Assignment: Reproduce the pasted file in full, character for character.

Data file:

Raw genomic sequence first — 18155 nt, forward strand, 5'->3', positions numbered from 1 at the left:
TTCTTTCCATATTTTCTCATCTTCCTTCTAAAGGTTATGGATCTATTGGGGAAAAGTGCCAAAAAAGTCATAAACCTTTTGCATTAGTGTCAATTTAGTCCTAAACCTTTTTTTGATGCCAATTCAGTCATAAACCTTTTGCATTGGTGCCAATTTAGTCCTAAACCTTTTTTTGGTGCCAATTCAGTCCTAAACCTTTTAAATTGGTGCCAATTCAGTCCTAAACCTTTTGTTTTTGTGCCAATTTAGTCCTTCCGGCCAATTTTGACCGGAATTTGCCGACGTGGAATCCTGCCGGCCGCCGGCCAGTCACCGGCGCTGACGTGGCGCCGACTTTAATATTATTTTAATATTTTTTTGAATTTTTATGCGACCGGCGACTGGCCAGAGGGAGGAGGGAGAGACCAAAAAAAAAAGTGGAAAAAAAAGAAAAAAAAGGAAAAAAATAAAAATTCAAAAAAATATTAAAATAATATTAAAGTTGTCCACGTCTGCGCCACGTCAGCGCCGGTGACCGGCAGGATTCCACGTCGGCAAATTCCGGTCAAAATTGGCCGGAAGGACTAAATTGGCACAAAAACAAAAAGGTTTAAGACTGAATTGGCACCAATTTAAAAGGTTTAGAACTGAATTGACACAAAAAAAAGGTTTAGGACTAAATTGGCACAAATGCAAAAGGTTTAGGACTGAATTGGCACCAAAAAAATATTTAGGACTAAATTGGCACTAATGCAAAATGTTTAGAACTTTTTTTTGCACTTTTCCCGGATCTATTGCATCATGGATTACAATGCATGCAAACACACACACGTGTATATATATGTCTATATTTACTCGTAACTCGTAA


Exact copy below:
Raw genomic sequence first — 18155 nt, forward strand, 5'->3', positions numbered from 1 at the left:
TTCTTTCCATATTTTCTCATCTTCCTTCTAAAGGTTATGGATCTATTGGGGAAAAGTGCCAAAAAAGTCATAAACCTTTTGCATTAGTGTCAATTTAGTCCTAAACCTTTTTTTGATGCCAATTCAGTCATAAACCTTTTGCATTGGTGCCAATTTAGTCCTAAACCTTTTTTTGGTGCCAATTCAGTCCTAAACCTTTTAAATTGGTGCCAATTCAGTCCTAAACCTTTTGTTTTTGTGCCAATTTAGTCCTTCCGGCCAATTTTGACCGGAATTTGCCGACGTGGAATCCTGCCGGCCGCCGGCCAGTCACCGGCGCTGACGTGGCGCCGACTTTAATATTATTTTAATATTTTTTTGAATTTTTATGCGACCGGCGACTGGCCAGAGGGAGGAGGGAGAGACCAAAAAAAAAAGTGGAAAAAAAAGAAAAAAAAGGAAAAAAATAAAAATTCAAAAAAATATTAAAATAATATTAAAGTTGTCCACGTCTGCGCCACGTCAGCGCCGGTGACCGGCAGGATTCCACGTCGGCAAATTCCGGTCAAAATTGGCCGGAAGGACTAAATTGGCACAAAAACAAAAAGGTTTAAGACTGAATTGGCACCAATTTAAAAGGTTTAGAACTGAATTGACACAAAAAAAAGGTTTAGGACTAAATTGGCACAAATGCAAAAGGTTTAGGACTGAATTGGCACCAAAAAAATATTTAGGACTAAATTGGCACTAATGCAAAATGTTTAGAACTTTTTTTTGCACTTTTCCCGGATCTATTGCATCATGGATTACAATGCATGCAAACACACACACGTGTATATATATGTCTATATTTACTCGTAACTCGTAA